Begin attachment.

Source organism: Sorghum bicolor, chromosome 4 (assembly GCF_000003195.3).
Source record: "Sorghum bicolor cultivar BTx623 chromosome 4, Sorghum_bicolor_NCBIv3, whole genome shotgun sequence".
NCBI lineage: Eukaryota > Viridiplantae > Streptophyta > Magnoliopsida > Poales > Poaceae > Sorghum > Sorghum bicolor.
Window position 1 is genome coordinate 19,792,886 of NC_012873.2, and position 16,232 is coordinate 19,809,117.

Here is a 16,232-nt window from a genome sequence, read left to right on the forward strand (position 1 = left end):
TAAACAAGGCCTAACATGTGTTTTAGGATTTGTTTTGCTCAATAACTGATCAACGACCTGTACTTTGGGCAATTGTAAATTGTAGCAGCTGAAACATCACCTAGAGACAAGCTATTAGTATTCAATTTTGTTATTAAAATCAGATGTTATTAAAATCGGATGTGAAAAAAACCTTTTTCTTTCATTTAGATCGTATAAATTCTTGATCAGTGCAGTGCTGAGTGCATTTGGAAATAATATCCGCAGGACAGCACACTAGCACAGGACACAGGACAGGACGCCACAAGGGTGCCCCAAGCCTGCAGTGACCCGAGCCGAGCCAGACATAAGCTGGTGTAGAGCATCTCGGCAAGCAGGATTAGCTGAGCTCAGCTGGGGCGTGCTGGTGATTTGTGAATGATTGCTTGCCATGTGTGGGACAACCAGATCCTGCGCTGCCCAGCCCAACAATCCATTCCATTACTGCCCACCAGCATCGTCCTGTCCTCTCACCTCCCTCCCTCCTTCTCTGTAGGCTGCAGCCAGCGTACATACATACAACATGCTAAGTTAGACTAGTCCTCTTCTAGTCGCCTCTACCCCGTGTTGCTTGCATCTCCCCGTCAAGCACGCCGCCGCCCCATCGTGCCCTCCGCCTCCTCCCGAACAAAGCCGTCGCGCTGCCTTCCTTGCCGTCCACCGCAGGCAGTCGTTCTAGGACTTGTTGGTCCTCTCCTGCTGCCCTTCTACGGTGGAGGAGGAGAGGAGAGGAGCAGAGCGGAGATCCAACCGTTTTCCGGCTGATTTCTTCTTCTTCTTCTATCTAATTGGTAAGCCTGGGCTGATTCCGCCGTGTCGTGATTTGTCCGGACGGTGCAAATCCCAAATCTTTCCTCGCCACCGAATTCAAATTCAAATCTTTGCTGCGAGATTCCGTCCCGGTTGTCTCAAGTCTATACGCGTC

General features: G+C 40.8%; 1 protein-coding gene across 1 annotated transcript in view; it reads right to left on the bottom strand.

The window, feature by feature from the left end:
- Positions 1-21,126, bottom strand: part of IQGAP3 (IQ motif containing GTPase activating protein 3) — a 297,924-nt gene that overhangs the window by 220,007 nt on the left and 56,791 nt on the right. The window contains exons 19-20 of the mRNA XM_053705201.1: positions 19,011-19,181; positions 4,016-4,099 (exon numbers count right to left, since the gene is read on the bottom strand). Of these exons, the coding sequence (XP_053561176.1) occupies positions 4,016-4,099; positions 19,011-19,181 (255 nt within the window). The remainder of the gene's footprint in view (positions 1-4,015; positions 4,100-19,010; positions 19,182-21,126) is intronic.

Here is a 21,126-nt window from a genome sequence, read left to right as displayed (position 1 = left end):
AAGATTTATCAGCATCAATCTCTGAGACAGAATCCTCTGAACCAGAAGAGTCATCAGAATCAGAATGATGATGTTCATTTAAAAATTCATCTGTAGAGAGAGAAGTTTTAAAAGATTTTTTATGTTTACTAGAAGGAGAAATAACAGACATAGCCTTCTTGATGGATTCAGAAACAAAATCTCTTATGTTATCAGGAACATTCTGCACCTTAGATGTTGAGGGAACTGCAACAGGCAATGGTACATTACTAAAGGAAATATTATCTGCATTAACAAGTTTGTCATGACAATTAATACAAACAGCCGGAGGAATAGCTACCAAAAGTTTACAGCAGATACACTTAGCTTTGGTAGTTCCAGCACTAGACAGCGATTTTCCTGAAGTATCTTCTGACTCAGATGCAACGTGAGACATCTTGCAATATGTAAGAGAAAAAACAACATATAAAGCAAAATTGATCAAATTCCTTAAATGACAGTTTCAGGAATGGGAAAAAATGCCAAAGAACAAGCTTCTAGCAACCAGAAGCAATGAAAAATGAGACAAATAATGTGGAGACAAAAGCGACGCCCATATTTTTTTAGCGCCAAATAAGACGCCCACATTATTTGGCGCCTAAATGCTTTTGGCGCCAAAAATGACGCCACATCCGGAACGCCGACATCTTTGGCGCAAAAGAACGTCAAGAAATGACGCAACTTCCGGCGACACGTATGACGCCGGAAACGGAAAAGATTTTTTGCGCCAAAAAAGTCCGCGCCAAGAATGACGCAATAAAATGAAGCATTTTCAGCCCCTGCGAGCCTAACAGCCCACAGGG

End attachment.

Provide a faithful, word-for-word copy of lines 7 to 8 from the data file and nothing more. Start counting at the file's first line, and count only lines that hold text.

General features: G+C 40.8%; 1 protein-coding gene across 1 annotated transcript in view; it reads right to left on the bottom strand.

The window, feature by feature from the left end: